the production of standard semi¬ 
conductors including computer 
memories and microcomputers. 

Partly because of trade union 
pressure, the Government has 
also become aware that the new 
micro-electronics will promote a 
huge increase in industrial auto¬ 
mation. possibly at the expense 
of jobs. 

In the lost 15 years the num¬ 
ber of inter-connected transistors 
which can he etched on to the 
surfacp of a single chip of silicon 
has risen to 100.000. A complete 
computer can now be contained 
on a chip measuring less than 
inch square, at low cost. 

Micro-processors of this sort 
Increasingly will take over many 


repetitive tasks in offices and 
factories. They can be pro¬ 
grammed to carry out most of 
the routines which at present 
require machine operators. 

A statement from Downing 
Street yesterday said: “The 
Review Staff will be responsible 
for ensuring that all Government 
departments are aware of the 
nature of the problems." 

The Enlerprise Board's effort 
to break into the market for 
standard mass-produced circuits 

likely io be rivalled by a joint 
venture between the General 
Electric Company and Fairchild, 
the U S. semiconductor company. 
Discussions between the two 
companies have reached an ad¬ 
vanced stage, although no formal 
agreement "has been reached. 

In contrast, the Enterprise 
Board is not ini ending to link 
with a U .S. manufacturer, but 
rely on the expertise of a group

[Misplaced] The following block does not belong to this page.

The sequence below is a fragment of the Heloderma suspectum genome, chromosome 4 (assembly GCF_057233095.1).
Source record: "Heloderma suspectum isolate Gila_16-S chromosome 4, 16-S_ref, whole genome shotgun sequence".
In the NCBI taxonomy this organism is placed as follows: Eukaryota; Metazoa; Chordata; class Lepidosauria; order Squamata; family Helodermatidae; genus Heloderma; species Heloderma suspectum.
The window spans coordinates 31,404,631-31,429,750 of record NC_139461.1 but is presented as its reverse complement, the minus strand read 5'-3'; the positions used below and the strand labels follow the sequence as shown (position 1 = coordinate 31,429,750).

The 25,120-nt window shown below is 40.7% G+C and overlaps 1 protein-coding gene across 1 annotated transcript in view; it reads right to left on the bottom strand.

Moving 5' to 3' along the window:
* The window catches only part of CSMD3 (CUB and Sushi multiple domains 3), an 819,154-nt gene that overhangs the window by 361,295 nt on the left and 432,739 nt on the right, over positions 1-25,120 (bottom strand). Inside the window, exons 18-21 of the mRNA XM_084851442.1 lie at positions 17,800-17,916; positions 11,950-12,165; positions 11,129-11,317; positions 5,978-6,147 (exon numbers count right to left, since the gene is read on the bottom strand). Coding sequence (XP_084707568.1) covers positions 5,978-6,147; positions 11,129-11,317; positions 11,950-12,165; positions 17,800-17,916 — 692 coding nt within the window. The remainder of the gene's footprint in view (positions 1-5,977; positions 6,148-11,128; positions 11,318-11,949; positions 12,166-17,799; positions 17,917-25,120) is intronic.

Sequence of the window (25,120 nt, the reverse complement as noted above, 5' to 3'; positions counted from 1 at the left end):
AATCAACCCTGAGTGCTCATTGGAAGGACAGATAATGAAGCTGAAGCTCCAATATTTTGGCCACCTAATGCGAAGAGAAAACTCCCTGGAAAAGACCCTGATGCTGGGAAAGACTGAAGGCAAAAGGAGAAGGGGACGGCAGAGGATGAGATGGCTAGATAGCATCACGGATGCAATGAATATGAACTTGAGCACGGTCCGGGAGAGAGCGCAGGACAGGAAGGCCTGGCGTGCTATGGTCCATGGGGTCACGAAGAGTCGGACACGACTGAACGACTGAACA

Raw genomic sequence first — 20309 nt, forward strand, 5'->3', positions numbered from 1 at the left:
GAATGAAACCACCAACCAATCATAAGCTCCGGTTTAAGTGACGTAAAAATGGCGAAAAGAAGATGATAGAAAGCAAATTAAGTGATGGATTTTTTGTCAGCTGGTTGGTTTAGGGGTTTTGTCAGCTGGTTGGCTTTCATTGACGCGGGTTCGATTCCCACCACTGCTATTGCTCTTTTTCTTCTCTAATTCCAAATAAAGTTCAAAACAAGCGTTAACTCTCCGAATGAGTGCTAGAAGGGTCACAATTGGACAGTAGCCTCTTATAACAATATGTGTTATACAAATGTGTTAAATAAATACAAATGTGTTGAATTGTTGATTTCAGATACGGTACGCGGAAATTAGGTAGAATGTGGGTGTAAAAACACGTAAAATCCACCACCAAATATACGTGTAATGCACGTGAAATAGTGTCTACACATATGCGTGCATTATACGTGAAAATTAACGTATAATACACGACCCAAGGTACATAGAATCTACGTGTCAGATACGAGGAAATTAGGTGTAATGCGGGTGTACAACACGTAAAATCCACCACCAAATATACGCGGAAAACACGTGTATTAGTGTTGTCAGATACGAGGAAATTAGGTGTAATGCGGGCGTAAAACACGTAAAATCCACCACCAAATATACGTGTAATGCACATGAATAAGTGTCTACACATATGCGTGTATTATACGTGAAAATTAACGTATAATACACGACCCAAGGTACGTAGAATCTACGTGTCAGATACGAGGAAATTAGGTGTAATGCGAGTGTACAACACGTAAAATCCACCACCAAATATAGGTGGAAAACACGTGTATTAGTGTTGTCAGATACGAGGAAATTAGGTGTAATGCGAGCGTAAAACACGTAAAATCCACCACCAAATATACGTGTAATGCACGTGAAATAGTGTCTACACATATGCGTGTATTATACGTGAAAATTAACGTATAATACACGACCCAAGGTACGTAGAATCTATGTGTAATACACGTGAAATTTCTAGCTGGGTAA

of technologists tempted away 
from rival companies. 

The Board's plans- have been 
in.in'e independently of a Detri¬ 
ment of Induslr. scheme to give 
aid of £50m in £SPm to the com¬ 
panies already making semi¬ 
conductor* in the U.K.. including 

the multi-nationals. 

The Government and com¬ 
panies such is GEC are anxious 
because a- integrated circuits 
move towards the goal of lm 
coivnoneni.s per chip, the semi¬ 
conductor manufacturers may 
Plan veiling complete electronic 
system*—from computes to tel?, 
or mmnmention* equipment. 

However. Dr. Melvin Larkin, 
manager of the U.S. company 
Motorola'? '-i.-nii-vnnductnr su ' , ‘ 
Hdiary in the UK. warned yester¬ 
day that plans for now plants in 
Friiam could be hindered by an 
acme shortage of middle and 
senior glade engineers in this 

country. 


spui • st.ywr-ss* si.rst»esss 

l r.ioniii ti.SS-O.W-H- O.W-O.&inlis 

?ii»)iiilit l.Ni-VAi Oh 

IS inmalii S.JO-j.lOi'1-v Z-.lb ilk 


MPs to see Heal 


BY PETER RIDDELL. ECONOMICS CORRESPONDENT 

MR. DENIS HEALEY, ihe The hearing cmiies at a p»rti- 
Chancellor of the Exchequer, is rularly sensitive time for the 
likely to face critical question- Government in view of th° 
ing on the Government's proposal know □ Liberal desire to reduce 
to' increase the employers’ the rise in (he surcharge from 
National Insurance surcharce lit to 1> percent age points, 
when he make* an aimost im- Although other Cabinet 
precedonted appearance thi> ji, nis i ertf appear frequently 
morning • before an all-party before Commons Select Corn- 
committee of MFs. mittees. visits from the Chan- 

Tbe social services and eel lor of the Exchequer are 
employment sub-coinimttcc of very rare. Mr. Healey’s appear- 
the Commons Expenditure Com- a nee is seen js underlining the 
milefl has been undertaking an Government's determination in 
inquiry into the labour market maintain the campaign for the 
and unemployment trends. National Insurance proposal. 

The sub-committee requested The Chancellor is also likely 
a meeting with Mr. Healey after in be questioned on the un- 
a session last week ji tended hy employment prospects since the 
senior civil, servants where the figure^ for mid-June are due to 
rUe in the. Nati-.nal Insurance be announced hy ihe Department 
surcharge was the main topic. of Employment at noon today. 


hipyards link for N. Sea orders 


BY RAY DAFTER AND IAN HARGREAVES 


BRITISH SHIPYARDS are to 
work together in constructing 
North Sea emergency support